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ABSTRACT: Geology and Hydrocarbon Potential in the State of Qatar, Arabian Gulf

A. S. Alsharhan, A. E. M. Nairn

The state of Qatar is situated in the southern Arabian Gulf and covers an area of 12,000 km2. It is formed by a large, broad anticline, which is part of the regional south-southwest-north-northeast-trending Qatar-South Fars arch. The arch separates the two Infracambrian salt basins. The Dukhan field was the first discovery, made in 1939, in the Upper Jurassic limestones. Since then, a series of discoveries have been made so that Qatar has become one of the leading OPEC oil states.

Hydrocarbon accumulations are widely dispersed throughout the stratigraphic column from upper Paleozoic to Cretaceous producing strata. The most prolific reservoirs are the Permian and Mesozoic shelf carbonate sequences. Minor clastic reservoirs occur in the Albian and Paleozoic sequences.

Seals, mainly anhydrite and shale, occur both intraformationally and regionally. Several stratigraphic intervals contain source rocks or potential source rocks. The Silurian shales are the most likely source of the hydrocarbon stored in the upper Paleozoic clastics and carbonates. The upper Oxfordian-middle Kimmeridgian rocks formed in the extensive starved basin during the Mesozoic period of sea level rise. Total organic carbon ranges between 1 and 6%, with the sulfur content approximately 9%. The source material consists of sapropelic liptodetrinite and algae.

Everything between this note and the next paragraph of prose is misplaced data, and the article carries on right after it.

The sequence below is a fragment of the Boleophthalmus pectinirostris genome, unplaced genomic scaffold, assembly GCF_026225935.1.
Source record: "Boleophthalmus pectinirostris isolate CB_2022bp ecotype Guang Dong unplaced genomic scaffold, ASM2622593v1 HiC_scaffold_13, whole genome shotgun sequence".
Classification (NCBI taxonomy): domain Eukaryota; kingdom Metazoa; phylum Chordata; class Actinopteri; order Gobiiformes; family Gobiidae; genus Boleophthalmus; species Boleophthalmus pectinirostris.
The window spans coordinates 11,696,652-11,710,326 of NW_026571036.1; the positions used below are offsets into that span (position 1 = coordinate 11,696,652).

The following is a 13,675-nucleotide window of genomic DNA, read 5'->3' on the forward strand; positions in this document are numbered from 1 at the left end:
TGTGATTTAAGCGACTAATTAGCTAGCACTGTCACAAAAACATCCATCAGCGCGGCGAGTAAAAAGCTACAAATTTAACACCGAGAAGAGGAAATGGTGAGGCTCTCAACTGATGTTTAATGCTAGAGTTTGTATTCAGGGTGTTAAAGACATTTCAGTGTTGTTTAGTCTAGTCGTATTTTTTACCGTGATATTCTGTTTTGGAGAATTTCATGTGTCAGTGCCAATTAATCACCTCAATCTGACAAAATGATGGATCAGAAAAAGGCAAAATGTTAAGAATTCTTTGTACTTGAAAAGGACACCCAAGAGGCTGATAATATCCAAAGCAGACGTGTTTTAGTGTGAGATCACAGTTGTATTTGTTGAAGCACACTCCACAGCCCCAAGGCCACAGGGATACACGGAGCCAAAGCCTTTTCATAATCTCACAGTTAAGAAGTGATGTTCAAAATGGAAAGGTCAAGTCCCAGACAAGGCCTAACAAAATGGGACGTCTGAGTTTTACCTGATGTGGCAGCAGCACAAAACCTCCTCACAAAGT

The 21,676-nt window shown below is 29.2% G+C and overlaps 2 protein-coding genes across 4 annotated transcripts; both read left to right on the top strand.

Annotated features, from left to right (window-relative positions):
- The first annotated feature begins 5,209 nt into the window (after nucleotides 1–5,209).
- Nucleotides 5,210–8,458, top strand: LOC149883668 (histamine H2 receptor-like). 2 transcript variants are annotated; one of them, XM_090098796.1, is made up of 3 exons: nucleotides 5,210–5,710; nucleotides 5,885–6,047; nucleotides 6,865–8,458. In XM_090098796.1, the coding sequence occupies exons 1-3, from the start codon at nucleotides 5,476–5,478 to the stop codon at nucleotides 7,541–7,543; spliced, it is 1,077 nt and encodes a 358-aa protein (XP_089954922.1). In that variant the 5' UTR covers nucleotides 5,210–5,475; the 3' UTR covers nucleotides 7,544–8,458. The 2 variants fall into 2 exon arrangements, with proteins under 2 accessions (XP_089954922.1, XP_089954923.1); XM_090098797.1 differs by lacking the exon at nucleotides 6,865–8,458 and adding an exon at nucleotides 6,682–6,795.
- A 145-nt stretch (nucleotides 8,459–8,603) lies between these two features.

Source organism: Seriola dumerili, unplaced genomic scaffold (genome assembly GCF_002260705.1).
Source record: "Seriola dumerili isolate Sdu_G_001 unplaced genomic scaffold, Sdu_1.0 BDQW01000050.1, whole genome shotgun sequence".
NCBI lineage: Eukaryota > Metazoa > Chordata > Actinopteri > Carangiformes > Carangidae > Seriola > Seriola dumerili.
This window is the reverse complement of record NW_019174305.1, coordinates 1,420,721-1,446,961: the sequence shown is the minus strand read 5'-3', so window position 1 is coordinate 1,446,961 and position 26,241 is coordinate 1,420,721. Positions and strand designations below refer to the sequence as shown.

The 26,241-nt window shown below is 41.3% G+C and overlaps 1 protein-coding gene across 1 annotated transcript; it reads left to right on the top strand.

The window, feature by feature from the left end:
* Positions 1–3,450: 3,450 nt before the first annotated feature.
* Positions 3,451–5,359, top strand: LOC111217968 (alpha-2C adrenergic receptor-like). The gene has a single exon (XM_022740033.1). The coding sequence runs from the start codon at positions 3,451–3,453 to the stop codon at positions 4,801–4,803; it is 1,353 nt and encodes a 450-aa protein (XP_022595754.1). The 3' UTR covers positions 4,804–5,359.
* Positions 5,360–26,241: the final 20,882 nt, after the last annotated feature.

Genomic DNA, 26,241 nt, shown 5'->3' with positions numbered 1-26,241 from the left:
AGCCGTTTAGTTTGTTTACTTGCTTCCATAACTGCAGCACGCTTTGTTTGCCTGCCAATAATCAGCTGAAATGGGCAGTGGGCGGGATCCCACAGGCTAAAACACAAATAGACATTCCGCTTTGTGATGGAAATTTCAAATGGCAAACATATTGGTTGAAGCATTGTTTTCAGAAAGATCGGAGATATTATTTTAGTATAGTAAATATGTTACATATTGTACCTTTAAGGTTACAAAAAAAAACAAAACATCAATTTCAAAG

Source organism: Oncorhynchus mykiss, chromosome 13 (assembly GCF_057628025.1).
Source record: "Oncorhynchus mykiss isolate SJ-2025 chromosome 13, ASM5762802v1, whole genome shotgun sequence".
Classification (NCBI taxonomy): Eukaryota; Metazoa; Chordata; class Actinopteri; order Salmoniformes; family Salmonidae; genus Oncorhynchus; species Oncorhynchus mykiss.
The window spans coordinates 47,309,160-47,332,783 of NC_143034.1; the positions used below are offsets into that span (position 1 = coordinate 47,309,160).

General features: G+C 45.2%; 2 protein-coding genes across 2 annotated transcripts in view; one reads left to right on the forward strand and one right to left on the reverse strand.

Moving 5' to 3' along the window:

The geological background of the sedimentary facies through geologic time, stratigraphy, and structural evolution, which control source, and the subsequent timing and migration of large-scale hydrocarbon generation, are presented in detail.

AAPG Search and Discovery Article #91003©1990 AAPG Annual Convention, San Francisco, California, June 3-6, 1990